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WHS Oversees First Ever Renovation of DoD Headquarters

As a national historic landmark and the largest low-rise office building in the world, the Pentagon has always needed to operate as a multi-functional, secure facility. Yet with no prior refurbishing after 50 years, the breadth of necessary repairs during the 1990s across its 6.5 million square feet of floor space necessitated action. The Pentagon Renovation (PENREN) project, an extensive endeavor that lasted nearly two decades, presented an enormous undertaking for WHS and its partners.

Charged with maintaining the administrative and operational facets of the Pentagon Reservation, WHS provided a diverse team of experts to meet the challenge of the renovation project. While covering the full scope of project objectives, WHS ensured that the 23,000 personnel at the U.S. Defense headquarters were able to successfully execute the Department mission uninterrupted during renovation activities.

The renovation plan was in the works by 1991 and officially began in 1993. In addition to new construction projects and the complete renovation of broken and outdated facilities, a goal throughout the project included updating the entire technology infrastructure to accommodate both modern demands and future expansion for 50 years. Another priority was to create an overall positive environment for the Defense Department workforce. To address this need, WHS incorporated natural light, an airy, open concourse, and a variety of dining options.

PENREN also included the Phoenix Project, a unique reconstruction project to repair the destroyed wedge and rebuild 400,000 square feet to historical specifications within one year of the loss and damage on September 11, 2001. Moreover, the renovation was originally projected to wrap up by 2014, yet a Congressional mandate in the aftermath of the attacks accelerated construction for completion in 2011. WHS helped the Department meet these challenges and milestones head-on.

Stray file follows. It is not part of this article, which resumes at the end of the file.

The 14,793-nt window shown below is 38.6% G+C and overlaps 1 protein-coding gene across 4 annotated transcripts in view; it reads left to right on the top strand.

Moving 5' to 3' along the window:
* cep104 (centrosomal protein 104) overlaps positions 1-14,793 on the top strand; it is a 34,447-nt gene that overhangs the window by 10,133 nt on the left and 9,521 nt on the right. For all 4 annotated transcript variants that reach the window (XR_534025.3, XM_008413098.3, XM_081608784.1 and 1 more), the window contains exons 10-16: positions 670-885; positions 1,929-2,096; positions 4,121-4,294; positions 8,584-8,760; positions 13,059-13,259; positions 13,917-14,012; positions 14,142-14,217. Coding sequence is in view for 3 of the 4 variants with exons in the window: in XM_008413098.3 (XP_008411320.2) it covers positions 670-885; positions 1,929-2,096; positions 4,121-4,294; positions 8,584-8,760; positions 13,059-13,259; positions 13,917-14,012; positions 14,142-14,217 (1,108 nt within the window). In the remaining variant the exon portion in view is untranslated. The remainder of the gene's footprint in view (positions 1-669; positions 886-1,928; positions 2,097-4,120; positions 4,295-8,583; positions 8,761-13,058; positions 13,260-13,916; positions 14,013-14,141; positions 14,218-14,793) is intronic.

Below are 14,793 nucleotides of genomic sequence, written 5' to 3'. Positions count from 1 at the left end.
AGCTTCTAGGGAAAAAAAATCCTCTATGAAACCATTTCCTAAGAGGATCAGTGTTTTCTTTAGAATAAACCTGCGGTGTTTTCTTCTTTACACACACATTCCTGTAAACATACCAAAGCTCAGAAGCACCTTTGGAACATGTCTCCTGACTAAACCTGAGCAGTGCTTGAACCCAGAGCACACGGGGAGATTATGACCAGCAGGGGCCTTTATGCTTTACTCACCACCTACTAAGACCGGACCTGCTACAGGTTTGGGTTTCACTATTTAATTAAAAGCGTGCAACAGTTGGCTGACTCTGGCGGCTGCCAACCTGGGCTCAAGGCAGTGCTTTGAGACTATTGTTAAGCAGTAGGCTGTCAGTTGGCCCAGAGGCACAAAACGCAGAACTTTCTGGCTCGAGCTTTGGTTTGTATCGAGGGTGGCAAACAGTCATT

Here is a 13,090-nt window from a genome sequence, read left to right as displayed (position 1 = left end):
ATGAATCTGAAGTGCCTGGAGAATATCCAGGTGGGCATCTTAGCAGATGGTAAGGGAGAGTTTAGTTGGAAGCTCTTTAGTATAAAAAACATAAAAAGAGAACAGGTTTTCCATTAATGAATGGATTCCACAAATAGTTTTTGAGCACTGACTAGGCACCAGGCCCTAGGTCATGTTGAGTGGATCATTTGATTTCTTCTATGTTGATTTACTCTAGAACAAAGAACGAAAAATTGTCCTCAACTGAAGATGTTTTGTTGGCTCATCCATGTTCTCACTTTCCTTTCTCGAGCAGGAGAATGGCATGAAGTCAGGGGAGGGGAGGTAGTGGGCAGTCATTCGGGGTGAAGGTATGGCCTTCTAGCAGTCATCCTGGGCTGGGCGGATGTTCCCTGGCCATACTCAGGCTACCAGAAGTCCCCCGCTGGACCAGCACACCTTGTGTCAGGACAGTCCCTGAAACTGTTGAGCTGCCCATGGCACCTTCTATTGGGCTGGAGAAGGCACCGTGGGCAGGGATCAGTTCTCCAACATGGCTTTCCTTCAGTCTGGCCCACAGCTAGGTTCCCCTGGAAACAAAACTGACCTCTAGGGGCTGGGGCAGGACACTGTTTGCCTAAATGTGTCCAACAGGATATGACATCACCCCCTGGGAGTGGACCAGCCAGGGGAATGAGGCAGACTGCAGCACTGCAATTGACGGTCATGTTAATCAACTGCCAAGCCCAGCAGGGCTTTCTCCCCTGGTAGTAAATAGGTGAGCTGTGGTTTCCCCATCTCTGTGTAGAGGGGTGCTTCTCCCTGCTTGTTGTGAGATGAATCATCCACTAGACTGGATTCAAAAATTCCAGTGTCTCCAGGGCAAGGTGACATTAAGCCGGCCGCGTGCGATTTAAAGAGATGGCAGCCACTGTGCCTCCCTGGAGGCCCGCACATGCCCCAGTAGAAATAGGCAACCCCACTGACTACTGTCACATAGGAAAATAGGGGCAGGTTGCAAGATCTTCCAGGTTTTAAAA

Throughout the duration of PENREN, WHS’ problem-solving approach led to the implementation of building features to improve the security of the Pentagon, allow for quicker egress, and protect against threats. In addition to safety concerns, WHS felt strongly about applying sustainable practices. This meant maximizing energy efficiency and recycled resources, minimizing waste, and enhancing indoor environmental quality for improved employee health. By its completion, the Pentagon achieved Leadership in Energy and Environmental Design (LEED) certifications from the U.S. Green Building Council for 4 of 5 wedges and a number of newly-created facilities, including the Pentagon Athletic Center, the Pentagon Library and Conference Center, the Metro Entrance Facility, and the Remote Delivery Facility.

In no easy feat, WHS essentially took the building apart and put it back together while providing constant, unwavering support to the DoD mission. Built to endure, the Pentagon stands solid today as a symbol of our Nation and the headquarters of the US Armed Services.

A picture of construction workers on scaffolding